A naked man lies above a naked woman. His hand is on her shin; hers is on his chest. Both are smiling. This is an ivory sex aid from 19th-century China, but it is also part of a new way to teach 21st-century sex education.
Academics from the University of Exeter found the carving among a forgotten collection of 1,000 sex objects from around the world, amassed by the pharmaceutical entrepreneur Henry Wellcome. Items include phallic amulets and Peruvian pots decorated with images of fellatio and anal sex. There is also a pin from Borneo, which was inserted horizontally through the penis as a form of birth control.
Rebecca Langlands, a classicist, and Kate Fisher, a historian, began inviting school parties to come and visit the collection. "It got them talking," Dr Langlands said. "The kids were talking about stuff they'd never normally talk about. A lot of them came in saying, `I know it all already', but it wasn't what they were expecting."
She and Professor Fisher worked with sex education specialist the RSE Hub to develop lessons that focus primarily on two of the objects: a metal chastity belt and the 19th-century Chinese carving. Although ancient, the items can help to generate discussions about modern pornography, gender politics and body image. Teachers show students pictures of the objects and ask what they think they might be used for.
"Is a chastity belt something that seems bizarre to us, or can we see similar things in our own culture?" Dr Langlands said. "Depending how confident the teacher is, you could very nicely segue into a conversation about female genital mutilation, and about control of female sexuality."
The ivory carving, meanwhile, may have been used by Chinese doctors to teach their patients how to have a good sex life. This was believed to contribute to better overall health. "Classes can talk about sex education - should having a good sex life be a part of sex education?" Dr Langlands said.
The ivory woman also has very obviously bound feet. "That opens up discussion about body image, body modification and the norms around that," she added. "It's a horrendous thing. But then you think, what about high heels? Those can be incredibly painful."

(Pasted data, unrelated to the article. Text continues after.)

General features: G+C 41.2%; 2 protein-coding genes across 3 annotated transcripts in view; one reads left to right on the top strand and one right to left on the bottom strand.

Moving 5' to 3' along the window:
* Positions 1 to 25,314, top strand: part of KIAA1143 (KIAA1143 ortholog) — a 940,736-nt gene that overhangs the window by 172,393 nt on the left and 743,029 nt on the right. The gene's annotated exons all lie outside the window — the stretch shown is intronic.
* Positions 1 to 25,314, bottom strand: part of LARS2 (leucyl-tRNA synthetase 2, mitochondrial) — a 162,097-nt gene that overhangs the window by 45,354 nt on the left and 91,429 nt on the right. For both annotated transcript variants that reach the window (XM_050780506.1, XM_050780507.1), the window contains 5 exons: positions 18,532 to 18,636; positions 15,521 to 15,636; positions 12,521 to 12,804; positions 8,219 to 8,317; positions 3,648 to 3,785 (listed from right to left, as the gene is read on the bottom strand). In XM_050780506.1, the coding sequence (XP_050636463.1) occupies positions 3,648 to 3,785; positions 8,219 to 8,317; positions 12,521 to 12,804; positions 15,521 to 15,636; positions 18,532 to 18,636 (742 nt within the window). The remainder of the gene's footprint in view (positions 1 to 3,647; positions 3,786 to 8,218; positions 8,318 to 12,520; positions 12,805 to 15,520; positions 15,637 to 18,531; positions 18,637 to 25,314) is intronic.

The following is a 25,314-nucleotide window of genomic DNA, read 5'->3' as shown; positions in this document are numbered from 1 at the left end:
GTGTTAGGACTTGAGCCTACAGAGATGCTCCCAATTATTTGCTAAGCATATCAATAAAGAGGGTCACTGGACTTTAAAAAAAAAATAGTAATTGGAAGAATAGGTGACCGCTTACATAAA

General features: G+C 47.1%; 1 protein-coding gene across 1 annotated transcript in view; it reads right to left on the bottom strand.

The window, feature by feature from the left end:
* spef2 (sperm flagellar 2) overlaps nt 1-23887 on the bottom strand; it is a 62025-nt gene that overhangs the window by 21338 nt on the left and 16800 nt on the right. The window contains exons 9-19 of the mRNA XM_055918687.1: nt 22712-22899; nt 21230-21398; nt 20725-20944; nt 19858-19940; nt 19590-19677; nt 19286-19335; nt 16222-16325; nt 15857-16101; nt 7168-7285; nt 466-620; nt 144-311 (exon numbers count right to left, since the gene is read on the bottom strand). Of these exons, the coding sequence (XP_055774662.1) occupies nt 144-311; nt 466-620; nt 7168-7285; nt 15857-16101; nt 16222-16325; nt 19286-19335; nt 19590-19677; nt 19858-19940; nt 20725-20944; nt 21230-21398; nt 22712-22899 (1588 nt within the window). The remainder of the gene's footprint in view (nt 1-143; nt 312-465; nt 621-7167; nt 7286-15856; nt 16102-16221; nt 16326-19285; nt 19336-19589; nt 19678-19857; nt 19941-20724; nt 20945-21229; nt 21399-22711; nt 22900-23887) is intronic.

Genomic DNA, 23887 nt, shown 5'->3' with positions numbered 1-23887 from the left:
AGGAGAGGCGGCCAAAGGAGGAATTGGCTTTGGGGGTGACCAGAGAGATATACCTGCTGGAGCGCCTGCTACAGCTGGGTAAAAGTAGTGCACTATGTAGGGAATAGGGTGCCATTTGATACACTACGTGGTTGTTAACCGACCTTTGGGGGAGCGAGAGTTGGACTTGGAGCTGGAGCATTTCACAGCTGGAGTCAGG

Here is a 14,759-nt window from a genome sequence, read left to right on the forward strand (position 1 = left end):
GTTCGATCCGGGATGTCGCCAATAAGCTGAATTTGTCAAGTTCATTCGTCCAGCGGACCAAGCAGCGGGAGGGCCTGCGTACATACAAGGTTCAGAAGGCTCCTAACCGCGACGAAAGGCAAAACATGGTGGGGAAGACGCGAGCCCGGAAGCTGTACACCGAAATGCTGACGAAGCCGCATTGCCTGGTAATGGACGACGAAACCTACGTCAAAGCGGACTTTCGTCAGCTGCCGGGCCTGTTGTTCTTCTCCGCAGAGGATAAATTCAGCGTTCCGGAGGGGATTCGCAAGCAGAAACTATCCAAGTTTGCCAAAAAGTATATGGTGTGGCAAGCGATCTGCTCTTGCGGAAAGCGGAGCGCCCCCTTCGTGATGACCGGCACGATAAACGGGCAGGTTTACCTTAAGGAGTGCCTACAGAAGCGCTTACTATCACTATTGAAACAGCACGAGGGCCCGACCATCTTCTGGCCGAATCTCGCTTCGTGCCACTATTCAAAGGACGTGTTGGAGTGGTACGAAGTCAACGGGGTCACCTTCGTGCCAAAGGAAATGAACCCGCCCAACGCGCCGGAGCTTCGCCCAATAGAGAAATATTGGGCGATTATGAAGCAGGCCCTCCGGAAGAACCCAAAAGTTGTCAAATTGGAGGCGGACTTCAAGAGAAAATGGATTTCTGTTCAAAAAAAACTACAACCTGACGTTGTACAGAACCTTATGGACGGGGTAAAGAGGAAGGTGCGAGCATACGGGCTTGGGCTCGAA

"For me, the crucial thing is the distancing aspect," said Alice Hoyle, coordinator of the RSE Hub. "We're looking at quite difficult issues: gender relations and power and porn. But to go straight in with a conversation about modern-day porn can be much too sensitive for students.
"This allows a safer conversation, because you're talking about the past. You're not talking about anything going on for anyone in the present. Yes, you might end up talking about those issues, but in the context of the past."
Laura Kerslake, who teaches ethics at Exeter College in the south-west of England, agrees. She showed her students a range of objects, including a Japanese carved shell that opens to reveal a naked woman, her legs spread.
"I wondered if there was going to be lots of silliness, giggling," Ms Kerslake said. "But they were very mature about it. Traditional sex education is all about quite graphic images of bodily parts, but this wasn't about that at all."
Her students also looked at a stone carving of an erect penis, which would have hung above shopfronts in ancient Rome to indicate prosperity. "I was thinking, what if that had been a modern image?" Ms Kerslake said. "They'd have curled up in embarrassment.
"But this takes the focus off [the students]. These objects allow them to look at the world outside themselves. The most important thing is that they come from another culture. It's not about the fact that it's a penis or a vagina, but about what it says about another culture, and about that culture's attitude to sex.
"We think we're so liberal nowadays, that our culture invented sex. But, actually, compared with a culture that was prepared to put a stone penis above a shop, we're not."